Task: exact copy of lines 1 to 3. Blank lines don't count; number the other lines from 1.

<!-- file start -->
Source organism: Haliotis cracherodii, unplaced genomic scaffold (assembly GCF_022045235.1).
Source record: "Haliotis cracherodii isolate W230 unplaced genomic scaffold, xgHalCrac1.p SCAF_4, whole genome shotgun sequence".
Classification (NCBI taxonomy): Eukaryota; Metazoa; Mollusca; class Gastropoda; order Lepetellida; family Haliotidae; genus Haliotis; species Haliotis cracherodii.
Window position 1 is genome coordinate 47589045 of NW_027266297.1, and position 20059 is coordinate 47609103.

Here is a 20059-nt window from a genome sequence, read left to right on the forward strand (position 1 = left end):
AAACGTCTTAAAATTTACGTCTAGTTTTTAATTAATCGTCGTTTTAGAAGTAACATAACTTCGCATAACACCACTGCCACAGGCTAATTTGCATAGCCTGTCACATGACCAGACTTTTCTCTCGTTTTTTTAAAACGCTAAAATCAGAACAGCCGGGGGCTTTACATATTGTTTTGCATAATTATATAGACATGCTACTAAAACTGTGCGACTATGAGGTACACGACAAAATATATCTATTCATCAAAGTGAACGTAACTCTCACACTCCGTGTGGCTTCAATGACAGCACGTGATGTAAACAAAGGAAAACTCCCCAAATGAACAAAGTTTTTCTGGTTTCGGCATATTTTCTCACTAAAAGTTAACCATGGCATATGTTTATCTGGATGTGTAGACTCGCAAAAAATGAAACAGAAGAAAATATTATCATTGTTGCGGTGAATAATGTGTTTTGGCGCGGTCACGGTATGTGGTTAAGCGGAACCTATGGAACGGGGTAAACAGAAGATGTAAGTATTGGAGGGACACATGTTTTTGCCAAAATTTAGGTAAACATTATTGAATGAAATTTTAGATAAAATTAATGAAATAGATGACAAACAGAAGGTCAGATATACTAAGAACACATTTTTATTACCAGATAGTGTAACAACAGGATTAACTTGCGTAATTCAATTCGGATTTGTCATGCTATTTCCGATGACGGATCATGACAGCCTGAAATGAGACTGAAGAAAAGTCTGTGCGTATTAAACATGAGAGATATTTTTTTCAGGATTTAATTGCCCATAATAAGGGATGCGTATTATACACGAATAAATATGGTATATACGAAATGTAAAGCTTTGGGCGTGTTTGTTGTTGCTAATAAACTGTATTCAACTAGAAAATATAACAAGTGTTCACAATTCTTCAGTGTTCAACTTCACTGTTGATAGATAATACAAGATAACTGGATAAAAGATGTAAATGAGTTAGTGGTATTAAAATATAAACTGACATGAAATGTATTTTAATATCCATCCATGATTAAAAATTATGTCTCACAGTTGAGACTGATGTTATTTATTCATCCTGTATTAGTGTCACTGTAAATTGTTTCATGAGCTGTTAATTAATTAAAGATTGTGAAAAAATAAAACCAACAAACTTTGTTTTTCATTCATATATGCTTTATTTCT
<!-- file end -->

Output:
Source organism: Haliotis cracherodii, unplaced genomic scaffold (assembly GCF_022045235.1).
Source record: "Haliotis cracherodii isolate W230 unplaced genomic scaffold, xgHalCrac1.p SCAF_4, whole genome shotgun sequence".
Classification (NCBI taxonomy): Eukaryota; Metazoa; Mollusca; class Gastropoda; order Lepetellida; family Haliotidae; genus Haliotis; species Haliotis cracherodii.